We are pleased to share the full applicants list of who will be joining us for our Creative Climate Leadership (CCL) programme in Canada, online.
The 4-month online programme is for arts and cultural professionals who want to take a lead on climate change, adapted from the CCL week-long residential course.
What is Creative Climate Leadership?
The CSPA (Centre for Sustainable Practice in the Arts) and Julie’s Bicycle (JB) have partnered up to host a second edition of the CCL programme in Canada, this time online, with the support of theCanada Council for the Arts.
CCL is an international training and transformation programme to empower artists and cultural professionals to take action on the climate and ecological crisis with impact, creativity, and resilience.
The programme will take place remotely from February to May. This year’s candidates work in areas as varied as photography, music, visual art, activism, research and curation.
Creative Climate Leadership Canada 2023 (online) – Full List of Participants
Alejandra Nuñez is a vocalist, percussionist and composer.
Born in Santiago Chile, Alejandra has lived and worked as a musician in Canada and the United States, she has performed in Europe as well as North and Central America. Alejandra has performed with The Toronto Dance Theatre and written scores for various plays, including Princes Pocahontas and the Blue Spots by Monique Mojica, and many more.
Allison O’Connor is a Franco-Ontarian multidisciplinary visual artist and art administrator working at the intersection of ecology and public art.
She is the co-creator of internationally touring artworks entitled Trophy as well as a part-time professor at the University of Ottawa.
Alyssa was born and raised in a small town in North Eastern Ontario.
She is a graduate of the Acting for Stage and Screen program at Capilano University and has taken multiple courses and programs around Sustainability Leadership including Climate Reality Training and IMPACT Sustainability Leadership Training. For 5 years she was Artistic Director of NOW! Theatre, and is a former member of the Playwrights Guild of Canada.
Amy Ash is a queer, white-settler interdisciplinary artist engaged with collective care through processes of shared meaning-making.
Amy’s work traces connectivity through the intersections and overlaps between memory, learning, and wonder, to incite curiosity and kindle empathy.
April Marie Glaicar
April Glaicar is a circumpolar photographer and artist whose work has a strong connection to the northern world and Arctic conservation while embracing traditional knowledge and cultures.
In November of 2022, April participated as the Expedition Artist-In-Residence and co-lead of arts programming for the Sea Women Expeditions’ snorkel research project – while observing Orca and Humpback Whales north of the Arctic Circle in the Norwegian Sea.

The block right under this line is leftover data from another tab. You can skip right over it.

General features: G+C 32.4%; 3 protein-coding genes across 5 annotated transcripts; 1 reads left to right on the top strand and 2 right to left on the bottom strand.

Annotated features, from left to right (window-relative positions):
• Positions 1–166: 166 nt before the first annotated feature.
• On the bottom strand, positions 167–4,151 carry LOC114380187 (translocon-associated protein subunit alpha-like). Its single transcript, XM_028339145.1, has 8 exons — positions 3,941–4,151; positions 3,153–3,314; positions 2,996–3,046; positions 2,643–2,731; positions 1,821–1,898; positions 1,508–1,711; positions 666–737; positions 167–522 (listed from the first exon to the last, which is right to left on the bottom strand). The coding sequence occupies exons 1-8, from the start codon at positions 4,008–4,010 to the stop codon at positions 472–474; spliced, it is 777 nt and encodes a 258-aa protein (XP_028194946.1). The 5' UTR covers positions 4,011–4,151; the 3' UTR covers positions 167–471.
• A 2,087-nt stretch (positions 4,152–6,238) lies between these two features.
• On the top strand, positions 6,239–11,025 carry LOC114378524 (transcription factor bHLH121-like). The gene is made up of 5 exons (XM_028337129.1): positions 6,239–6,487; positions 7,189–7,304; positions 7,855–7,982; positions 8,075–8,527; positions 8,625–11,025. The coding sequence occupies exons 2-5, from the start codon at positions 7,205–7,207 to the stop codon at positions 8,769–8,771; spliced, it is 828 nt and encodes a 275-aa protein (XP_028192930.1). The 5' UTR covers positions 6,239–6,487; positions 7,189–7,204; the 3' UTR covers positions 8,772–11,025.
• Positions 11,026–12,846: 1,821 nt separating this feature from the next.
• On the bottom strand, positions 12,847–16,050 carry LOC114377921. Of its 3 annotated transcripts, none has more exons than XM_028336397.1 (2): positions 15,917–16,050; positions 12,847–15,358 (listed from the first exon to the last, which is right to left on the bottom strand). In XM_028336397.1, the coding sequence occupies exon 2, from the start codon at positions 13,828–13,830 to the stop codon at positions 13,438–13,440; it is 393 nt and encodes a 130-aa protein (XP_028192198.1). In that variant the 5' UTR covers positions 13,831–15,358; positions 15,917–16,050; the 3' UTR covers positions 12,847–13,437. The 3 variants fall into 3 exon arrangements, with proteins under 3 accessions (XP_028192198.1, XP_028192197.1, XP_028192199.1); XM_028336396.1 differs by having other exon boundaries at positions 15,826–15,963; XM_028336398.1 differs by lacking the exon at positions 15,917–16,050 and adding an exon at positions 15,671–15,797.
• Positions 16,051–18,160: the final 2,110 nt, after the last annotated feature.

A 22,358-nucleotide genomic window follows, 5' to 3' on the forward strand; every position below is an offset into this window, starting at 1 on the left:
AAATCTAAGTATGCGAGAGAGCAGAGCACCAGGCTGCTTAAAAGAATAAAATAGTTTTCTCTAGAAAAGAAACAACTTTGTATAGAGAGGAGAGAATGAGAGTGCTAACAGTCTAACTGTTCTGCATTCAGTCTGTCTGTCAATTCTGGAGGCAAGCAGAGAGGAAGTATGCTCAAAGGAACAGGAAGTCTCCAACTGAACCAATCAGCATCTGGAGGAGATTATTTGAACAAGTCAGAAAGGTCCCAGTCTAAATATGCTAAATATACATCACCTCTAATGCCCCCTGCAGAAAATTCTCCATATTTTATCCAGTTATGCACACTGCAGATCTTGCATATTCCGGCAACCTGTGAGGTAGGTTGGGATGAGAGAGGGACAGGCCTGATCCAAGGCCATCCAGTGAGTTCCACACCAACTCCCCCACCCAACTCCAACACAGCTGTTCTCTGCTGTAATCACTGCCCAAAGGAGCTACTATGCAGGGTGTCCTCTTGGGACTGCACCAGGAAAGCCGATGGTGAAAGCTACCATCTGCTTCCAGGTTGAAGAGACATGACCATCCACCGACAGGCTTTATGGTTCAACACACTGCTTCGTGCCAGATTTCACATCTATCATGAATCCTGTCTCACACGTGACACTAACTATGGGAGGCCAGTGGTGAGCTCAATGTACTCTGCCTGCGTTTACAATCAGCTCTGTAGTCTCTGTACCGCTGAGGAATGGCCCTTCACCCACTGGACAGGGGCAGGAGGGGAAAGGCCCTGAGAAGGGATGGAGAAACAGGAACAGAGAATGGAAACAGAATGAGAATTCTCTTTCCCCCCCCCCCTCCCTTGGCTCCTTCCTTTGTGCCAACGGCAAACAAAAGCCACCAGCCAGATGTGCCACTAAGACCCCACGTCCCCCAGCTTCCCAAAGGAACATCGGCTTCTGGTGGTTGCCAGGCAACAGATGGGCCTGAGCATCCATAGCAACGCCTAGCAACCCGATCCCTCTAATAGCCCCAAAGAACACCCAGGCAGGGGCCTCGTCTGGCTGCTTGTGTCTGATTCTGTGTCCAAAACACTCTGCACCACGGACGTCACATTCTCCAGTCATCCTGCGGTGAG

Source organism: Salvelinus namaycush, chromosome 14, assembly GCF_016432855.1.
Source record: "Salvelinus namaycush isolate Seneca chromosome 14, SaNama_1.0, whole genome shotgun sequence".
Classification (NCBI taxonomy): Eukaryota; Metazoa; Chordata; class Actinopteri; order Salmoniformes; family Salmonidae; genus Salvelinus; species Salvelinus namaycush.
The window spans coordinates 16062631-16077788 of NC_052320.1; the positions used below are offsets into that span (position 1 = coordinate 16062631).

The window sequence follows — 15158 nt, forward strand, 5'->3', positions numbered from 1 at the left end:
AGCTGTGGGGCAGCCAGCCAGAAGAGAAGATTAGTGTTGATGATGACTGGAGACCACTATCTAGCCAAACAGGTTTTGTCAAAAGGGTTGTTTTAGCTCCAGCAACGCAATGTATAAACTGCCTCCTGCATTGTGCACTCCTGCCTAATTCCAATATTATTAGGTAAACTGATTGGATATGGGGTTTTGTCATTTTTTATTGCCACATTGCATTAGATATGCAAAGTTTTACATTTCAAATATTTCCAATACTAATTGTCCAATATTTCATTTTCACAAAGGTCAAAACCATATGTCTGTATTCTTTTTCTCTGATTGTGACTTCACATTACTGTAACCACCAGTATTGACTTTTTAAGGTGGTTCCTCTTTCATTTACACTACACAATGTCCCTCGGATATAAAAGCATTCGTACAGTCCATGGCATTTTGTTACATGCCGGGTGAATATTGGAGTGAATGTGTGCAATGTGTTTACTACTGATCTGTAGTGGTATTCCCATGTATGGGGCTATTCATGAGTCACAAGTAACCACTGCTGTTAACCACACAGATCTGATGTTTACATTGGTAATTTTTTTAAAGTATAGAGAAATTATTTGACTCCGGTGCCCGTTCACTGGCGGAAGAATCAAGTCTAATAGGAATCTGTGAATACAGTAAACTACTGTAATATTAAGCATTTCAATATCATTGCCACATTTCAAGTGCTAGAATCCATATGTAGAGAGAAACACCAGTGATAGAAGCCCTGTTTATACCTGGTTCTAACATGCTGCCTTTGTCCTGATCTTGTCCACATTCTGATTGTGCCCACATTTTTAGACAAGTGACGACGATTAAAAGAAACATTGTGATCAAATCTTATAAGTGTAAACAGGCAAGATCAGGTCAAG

Bailee Higgins is a Unama’ki (Cape Breton, NS) based settler, emerging artist, educator and researcher with a focus on community-based art education.
Bailee is passionate about fostering thoughtful community building through creative practice. She recently completed her Master of Arts in Art Education from NSCAD University and holds a BFA from Mount Allison University.
D’Andrea Bowie is an artist living and working in the rural outskirts of Toronto, and a current MFA candidate at York University.
She has held solo exhibitions at Station Gallery in Whitby and Central Art Garage in Ottawa, most recently she is the recipient of a SSHRC research grant.
Diego Narvaez is a Mexican visual artist living and working in the unceded territories of the T’sou-ke Nation, Vancouver Island, BC.
Through his paintings, he creates metaphors so we can question our relationship with the environment. From city issues to fragile and faraway environments such as Antarctica and Iceland, he creates sublime landscapes of an ever-changing world.
Originally from the Yukon Territory, Dominic grew up working and volunteering in the arts.
He was Artistic Director of the Dawson City Music Festival for 6 years before moving to Winnipeg to work at the West End Cultural Centre, where he was Artistic Director until 2009 when he joined the Winnipeg Arts Council.
Emily McKibbon is Head of Exhibitions and Collections at Art Windsor-Essex.
She has worked in curatorial, collections and research capacities with the MacLaren Art Centre, Barrie; George Eastman Museum, Rochester, New York; Getty Research Institute, Los Angeles; The Image Centre, Toronto; Seneca College, Toronto; and the University of Guelph.
Hayley is an environmental activist and passionate about saying ‘yes’ at every opportunity to learn more about tackling the climate crisis.